Sweden's early rate cut celebration: Festive, but at what cost?
Created on May 17, 2024

Sweden's early rate cut celebration: Festive, but at what cost?

The Swedish central bank (Riksbanken) announced a 25 basis point cut to the base interest rate, reducing it from 4% to 3.75% last Thursday. This move positions Sweden, along with Switzerland, as one of the first European economies to lower rates. Additionally, the bank indicated the possibility of two additional rate cuts in the second half of the year. This bold decision signals a new phase in Sweden's monetary policy aimed at accelerating economic recovery, contrasting with the more cautious approach of the U.S. Federal Reserve, which is expected to cut rates for the first time in its expansion cycle in either September or November. Notably, this marks the first time this century that Sweden has acted ahead of the U.S. on an interest rate change.

The announcement significantly boosted market sentiment, positively impacting both stock investments and the real estate market. Some of our real estate partners have responded favorably to the news, projecting significant growth for the remainder of the year.

Sweden’s inflation, measured by CPI (Consumer Price Index), fell to 3.9% in April, its lowest since January 2022, but still high due to the Riksbanken’s interest rate hikes which increased mortgage costs for Swedish households. The Riksbank had expected a higher rate of 4.4%, indicating the inflation continues to affect household finances significantly.

CPIF + The Riksbank forest May 2023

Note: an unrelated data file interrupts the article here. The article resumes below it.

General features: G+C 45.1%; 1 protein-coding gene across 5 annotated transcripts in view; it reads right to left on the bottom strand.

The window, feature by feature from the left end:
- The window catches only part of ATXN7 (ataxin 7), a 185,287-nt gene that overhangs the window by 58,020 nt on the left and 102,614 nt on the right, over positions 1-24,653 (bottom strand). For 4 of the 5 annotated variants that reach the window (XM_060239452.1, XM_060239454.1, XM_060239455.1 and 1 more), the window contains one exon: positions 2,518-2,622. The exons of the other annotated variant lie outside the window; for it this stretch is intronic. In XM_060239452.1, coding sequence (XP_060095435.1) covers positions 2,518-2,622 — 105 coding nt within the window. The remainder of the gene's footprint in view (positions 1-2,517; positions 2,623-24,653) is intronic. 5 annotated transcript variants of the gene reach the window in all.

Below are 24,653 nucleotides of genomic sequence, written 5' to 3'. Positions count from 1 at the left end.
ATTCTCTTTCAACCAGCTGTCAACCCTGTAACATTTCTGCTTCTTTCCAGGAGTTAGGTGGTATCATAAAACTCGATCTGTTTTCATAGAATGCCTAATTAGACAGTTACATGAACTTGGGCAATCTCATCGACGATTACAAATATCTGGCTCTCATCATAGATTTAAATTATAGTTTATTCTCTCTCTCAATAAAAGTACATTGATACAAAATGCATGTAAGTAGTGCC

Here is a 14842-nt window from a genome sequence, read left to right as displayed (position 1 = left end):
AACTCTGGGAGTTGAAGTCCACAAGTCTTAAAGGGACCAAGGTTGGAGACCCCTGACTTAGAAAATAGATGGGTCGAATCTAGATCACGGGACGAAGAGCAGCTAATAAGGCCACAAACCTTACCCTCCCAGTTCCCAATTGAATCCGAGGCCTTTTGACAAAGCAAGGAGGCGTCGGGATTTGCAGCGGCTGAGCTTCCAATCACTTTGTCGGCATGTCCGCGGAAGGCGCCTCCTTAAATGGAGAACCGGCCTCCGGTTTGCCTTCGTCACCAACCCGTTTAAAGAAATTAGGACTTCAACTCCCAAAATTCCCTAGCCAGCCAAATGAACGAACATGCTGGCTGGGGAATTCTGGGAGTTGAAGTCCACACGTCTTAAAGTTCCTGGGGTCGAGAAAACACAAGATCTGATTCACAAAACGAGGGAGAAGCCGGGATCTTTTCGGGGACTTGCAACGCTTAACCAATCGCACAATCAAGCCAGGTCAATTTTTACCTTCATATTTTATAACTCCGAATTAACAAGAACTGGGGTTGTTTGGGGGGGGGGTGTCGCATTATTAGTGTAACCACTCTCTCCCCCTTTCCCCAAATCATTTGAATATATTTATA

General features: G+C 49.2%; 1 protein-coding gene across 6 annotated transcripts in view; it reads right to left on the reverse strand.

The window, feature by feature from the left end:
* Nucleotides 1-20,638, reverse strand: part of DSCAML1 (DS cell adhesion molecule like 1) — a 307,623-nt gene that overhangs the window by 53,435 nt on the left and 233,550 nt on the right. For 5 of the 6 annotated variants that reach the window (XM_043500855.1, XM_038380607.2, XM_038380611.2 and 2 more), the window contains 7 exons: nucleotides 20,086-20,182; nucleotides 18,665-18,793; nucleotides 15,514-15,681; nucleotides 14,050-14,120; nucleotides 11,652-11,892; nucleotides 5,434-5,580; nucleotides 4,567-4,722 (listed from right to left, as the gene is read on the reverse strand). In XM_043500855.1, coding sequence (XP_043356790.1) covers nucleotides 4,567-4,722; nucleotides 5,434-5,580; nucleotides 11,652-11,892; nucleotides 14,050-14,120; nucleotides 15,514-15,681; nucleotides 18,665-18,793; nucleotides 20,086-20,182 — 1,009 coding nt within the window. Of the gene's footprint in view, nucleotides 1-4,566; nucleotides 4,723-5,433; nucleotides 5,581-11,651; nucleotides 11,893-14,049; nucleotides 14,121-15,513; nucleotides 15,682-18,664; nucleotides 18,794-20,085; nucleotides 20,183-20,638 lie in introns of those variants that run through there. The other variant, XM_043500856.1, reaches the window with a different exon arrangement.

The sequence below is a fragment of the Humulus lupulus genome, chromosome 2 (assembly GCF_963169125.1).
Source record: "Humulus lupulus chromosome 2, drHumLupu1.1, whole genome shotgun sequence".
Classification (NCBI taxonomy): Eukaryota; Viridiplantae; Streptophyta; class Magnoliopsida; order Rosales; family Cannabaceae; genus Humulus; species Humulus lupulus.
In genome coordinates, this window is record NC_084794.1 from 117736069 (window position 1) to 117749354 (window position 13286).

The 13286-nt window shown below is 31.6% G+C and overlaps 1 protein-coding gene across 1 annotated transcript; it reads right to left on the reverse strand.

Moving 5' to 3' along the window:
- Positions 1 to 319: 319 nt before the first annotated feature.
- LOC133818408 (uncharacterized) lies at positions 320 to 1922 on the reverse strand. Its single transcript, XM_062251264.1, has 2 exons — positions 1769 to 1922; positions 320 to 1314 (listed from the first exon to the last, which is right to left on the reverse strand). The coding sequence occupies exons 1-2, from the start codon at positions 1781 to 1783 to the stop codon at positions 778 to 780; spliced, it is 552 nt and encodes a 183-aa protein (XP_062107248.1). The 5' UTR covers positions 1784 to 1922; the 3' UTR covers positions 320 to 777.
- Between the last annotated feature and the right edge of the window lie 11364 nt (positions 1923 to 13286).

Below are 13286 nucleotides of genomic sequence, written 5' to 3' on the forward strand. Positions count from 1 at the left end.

The CPIF, which excludes interest rates effects, rose slightly to 2,3%, below expectations due to temporary factors. The CPIF excluding Energy remained at 2,9%, where both analysts from major banks and Riksbanken expected a rise.

While most of the analysts and Swedish households are celebrating the return of the summer party, viewing the rate cut as a positive move, we at Carousel perceive it as a potential sign of desperation given Sweden’s economy is in recession.

Sweden's economic stagnation, rising unemployment, and modest wage growth are major concerns. The Riksbank, while aiming to meet its inflation target, must also ensure balanced production and employment development.

The depreciation of the Swedish krona adds to these concerns. Following the Riksbank's rate cut, the krona fell another 0.5% against the USD. Rate cuts typically weaken a currency by increasing the money supply relative to other currencies, making it less attractive for investment. Smaller currencies like the krona are especially vulnerable.

Riksbanken has admitted to limited understanding of how a weaker currency impacts Swedish inflation. The ECB is expected to follow Riksbanken with its own rate cut in the next policy decision. The summer party might continue if that actually occurs - otherwise, it might turn out to be an expensive one for the Swedish economy.